I would sit in the car before school and obsessively rub more black liner beneath and around my eyes. “Why do you do that?” my cute, sporty sister asked.
Because I’m ugly. Because my eyes aren’t pretty and nothing is right about the way I look.
“Why does your sister dress like that?” someone asked her.
Because she has no idea who she's supposed to be. Which version of herself is true. Because she's drawn to a kind of beauty she doesn’t see here in these horrible school walls, and she doesn’t know how to be like you.
My own small bedroom walls & closet doors were papered with magazine images of idyllic scenery and girls in wacky & fanciful ensembles really only worn at photo shoots and not in real life. Those images were the backdrop for my imagined life (read: escapist). I didn’t have money, so I spent hours modifying the clothing I had into something that resembled the girl in my mind that resembled the way I felt on the inside.
“Why are you so bizarre?” my Mom asked (who is now appalled she ever said that – she’s awesome). “Why is your room such a disaster?”
Because I am a disaster. Because I’ve been the A-student you don’t need to worry about, but I want you to worry right now, because my mind is dark and I’m deeply sad.
During lunch hour, I hoped fervently for one or two familiar faces to be easily spotted in the cafeteria. If not, I carried my salami sandwich to some quiet corner of hallway and kept my head down. At least one or two pep rallies were spent behind a locked stall door in the bathroom. Pep rallies were the worst.
I literally ached to be noticed, even as I hid behind shyness and long skirts and hair and eyeliner. I dreamed of that moment where one of those confident, popular boys would walk out of a John Hughes script, see the skinny, strangely-dressed girl and believe she was a mystery worth risking his teenage societal status on.
I hid inside music, and the music hid me.
There were good friends & mentors & safe spaces along the way, but it’s easy to experience and remember that young season in light of the place where we spend the most hours daily and feel the most judged.
We moved when I was in 5th grade, 6th grade, 9th grade, and 11th grade. We’d moved plenty before those years, but it wasn’t a big deal until middle school. Everything is harder during the teen years, and moving between different cultures without having the financial means to conform make it harder.
Almost every day for the first 3.5 years of high school, I crawled into the shower at 6:30am, sat under the hot spray and meditated on how miserable the next eight hours would be. After school, I cried on the couch, begged my poor mother to home school me.
Please, please, don’t make me go back. I hate it. I hate it. Hate. It.
We’d lived in the D.C. area just a few weeks when I waited in the lunch line, a scrawny 14-year-old recently returned from four years overseas, and heard three older girls behind me commenting loudly on my hair and clothing.
“Why is she dressed like that? Look at her shoes! I guess she thinks she’s cool.” (laughter)
Did you know it’s entirely possible to feel both invisible and conspicuous all at once? Invisible, immaterial, irrelevant, unnoticeable. Conspicuously wrong, unattractive, unfashionable, resist-able.
Why I am telling you all this? It's not a pity party. Really. This was a long time ago.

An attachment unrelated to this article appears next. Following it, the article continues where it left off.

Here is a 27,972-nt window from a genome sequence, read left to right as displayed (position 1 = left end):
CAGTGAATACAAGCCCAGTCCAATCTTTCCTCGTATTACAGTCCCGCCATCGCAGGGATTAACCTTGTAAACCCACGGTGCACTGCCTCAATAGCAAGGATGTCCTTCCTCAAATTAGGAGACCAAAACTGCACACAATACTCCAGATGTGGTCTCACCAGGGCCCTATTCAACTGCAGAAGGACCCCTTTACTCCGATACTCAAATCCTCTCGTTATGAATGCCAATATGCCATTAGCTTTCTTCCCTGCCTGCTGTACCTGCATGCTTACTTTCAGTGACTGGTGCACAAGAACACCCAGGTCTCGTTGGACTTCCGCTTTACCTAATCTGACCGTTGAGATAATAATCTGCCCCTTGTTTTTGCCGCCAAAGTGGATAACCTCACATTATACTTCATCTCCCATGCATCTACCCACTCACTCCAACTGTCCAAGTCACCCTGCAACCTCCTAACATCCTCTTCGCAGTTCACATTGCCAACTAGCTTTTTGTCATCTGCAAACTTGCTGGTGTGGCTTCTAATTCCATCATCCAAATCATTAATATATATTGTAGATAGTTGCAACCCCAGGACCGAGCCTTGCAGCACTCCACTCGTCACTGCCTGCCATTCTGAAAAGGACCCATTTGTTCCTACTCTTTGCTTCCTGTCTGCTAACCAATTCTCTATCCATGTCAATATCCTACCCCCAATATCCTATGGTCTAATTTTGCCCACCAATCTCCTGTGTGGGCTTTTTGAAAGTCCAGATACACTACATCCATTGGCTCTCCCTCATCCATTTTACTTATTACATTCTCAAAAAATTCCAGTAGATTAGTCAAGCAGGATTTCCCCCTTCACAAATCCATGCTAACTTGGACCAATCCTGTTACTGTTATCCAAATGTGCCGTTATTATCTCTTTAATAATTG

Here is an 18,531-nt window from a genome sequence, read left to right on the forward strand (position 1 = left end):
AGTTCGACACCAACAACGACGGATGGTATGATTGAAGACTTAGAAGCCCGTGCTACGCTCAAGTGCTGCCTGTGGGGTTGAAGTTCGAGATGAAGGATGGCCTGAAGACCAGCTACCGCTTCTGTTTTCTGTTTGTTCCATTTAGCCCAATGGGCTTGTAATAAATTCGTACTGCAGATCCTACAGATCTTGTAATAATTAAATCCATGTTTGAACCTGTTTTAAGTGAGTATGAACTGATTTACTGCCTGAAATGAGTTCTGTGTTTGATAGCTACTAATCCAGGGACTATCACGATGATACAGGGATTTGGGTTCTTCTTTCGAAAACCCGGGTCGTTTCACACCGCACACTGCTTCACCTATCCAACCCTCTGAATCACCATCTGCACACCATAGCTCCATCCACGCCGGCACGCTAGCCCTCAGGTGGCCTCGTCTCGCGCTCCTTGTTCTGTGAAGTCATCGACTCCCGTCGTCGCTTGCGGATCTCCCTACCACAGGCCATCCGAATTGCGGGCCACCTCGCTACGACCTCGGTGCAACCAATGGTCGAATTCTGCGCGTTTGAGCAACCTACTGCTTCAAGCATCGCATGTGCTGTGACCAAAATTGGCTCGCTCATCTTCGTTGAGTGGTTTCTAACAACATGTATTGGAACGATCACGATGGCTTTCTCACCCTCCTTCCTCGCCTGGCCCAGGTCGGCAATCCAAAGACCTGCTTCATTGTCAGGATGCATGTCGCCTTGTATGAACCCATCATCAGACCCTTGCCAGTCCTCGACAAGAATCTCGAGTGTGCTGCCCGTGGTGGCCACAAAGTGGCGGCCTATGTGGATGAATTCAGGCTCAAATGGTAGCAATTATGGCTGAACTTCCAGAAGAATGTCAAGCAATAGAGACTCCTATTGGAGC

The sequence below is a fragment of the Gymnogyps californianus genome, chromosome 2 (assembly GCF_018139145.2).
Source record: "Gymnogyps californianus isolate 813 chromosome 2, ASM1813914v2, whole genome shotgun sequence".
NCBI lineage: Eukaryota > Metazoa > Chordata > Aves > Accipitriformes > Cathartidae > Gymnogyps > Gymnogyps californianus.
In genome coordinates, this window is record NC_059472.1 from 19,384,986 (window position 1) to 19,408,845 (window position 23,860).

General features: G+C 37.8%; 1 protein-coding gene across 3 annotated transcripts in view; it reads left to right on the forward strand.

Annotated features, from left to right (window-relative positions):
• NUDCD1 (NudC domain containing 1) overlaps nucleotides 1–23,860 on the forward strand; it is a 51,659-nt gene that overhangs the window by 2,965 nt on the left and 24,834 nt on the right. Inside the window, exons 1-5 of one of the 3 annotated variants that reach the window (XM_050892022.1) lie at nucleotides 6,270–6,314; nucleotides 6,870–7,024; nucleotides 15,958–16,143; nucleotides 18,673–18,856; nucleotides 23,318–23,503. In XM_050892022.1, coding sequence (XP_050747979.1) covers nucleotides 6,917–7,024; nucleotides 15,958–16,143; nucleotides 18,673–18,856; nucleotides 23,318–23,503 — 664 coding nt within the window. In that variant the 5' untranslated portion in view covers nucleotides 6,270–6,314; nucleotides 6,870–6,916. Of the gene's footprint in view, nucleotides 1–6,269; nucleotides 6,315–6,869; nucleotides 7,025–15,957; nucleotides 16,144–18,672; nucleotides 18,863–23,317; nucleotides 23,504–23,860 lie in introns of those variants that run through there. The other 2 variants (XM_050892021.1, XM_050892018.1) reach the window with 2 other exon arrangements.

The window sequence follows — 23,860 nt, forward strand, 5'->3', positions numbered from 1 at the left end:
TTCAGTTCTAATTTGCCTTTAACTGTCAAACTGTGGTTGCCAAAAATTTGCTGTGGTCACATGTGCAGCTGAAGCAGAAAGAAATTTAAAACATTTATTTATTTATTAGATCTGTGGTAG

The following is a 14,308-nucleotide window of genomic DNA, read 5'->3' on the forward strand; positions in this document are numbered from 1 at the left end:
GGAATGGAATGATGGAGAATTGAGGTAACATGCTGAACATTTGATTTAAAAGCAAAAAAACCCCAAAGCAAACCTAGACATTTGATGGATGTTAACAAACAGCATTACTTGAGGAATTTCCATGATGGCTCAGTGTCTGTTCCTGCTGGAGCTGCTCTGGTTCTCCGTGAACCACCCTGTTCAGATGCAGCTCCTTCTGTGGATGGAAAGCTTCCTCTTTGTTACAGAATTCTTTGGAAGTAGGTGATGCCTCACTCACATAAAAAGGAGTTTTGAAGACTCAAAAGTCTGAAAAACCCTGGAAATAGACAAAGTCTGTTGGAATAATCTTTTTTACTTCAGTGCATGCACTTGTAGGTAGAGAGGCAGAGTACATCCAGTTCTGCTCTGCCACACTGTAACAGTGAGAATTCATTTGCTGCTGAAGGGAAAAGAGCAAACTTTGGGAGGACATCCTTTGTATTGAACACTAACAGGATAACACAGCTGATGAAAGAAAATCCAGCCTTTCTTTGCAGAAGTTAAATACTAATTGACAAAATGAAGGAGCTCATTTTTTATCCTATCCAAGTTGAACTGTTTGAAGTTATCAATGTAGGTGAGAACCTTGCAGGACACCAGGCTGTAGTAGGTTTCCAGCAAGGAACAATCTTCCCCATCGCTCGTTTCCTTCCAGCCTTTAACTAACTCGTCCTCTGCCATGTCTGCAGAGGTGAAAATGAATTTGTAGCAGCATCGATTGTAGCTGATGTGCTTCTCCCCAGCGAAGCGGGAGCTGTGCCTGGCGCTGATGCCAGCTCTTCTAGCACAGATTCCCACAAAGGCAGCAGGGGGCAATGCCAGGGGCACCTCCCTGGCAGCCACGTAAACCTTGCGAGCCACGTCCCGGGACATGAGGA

It’s because I see you.
You're like me.
I feel compelled to write this down, the same way I felt compelled to write to creative mothers a few months ago.
It's for the invisible. The ones who are reading this now and are quite sure I’ve been spying on you, because this all sounds a little too familiar.
You stand outside the circle, whatever that means. Seemingly locked out of what looks like joy and you have no inroads. You see no similarity between you and the beautiful, interesting people strolling, laughing their way through life.
You don’t know your own talent. Or you have an idea of it, but no one else is convinced.
You look inside and find nothing brave, only fear and anger and jealousy and sadness. You want to get out of this place. No other destination is in sight, but you’re hopeful there’s something, some bright place of belonging, out there.
I understand. And there IS. There is a Place of Belonging in the Person of God.
Those words are not a consolation prize. That’s the kind of TRUTH that will lift you right off the ground if you let it.
I didn’t come to give advice, but I’d be failing you if I left that unsaid.
People ask what I’d say to my younger self, and I don’t know what might have helped that girl. Maybe hearing the story of someone who walked that road and went on to lead a semi-normal life?
Maybe a couple of songs written/recorded by the same girl a few years apart? The first a snapshot of that time taken just a few short years after. The second a bit further down the road when things can be recalled without as much sting.
Time changes lots of things, and if your eyes are open, time will change you for the better. Awkwardness shall pass (well, mostly) and wisdom will take the pain of those crappy years and shape you into a stronger and more sensitive, more seeing, human than you would otherwise be.
You’ll be one to notice and believe others are worth the risk. You’ll write a song or a book or an email you wouldn’t have. You’ll be the friend or the parent or the (fill in the blank) you couldn’t have been without the memory of loneliness.
I wish I had embraced uniqueness instead of carrying it around like a necessary but unwanted load of bricks in my backpack. I wish I had found the way to thinking about myself less and about others more.
I wish I’d listened to truer voices. I was never invisible.
I could have been SHINING all along.
So can you.
"Invisible" - Christa Wells/Mandy Rogers - A Rogers/Wells Project
"SHINE" - Christa Wells - Official Music Video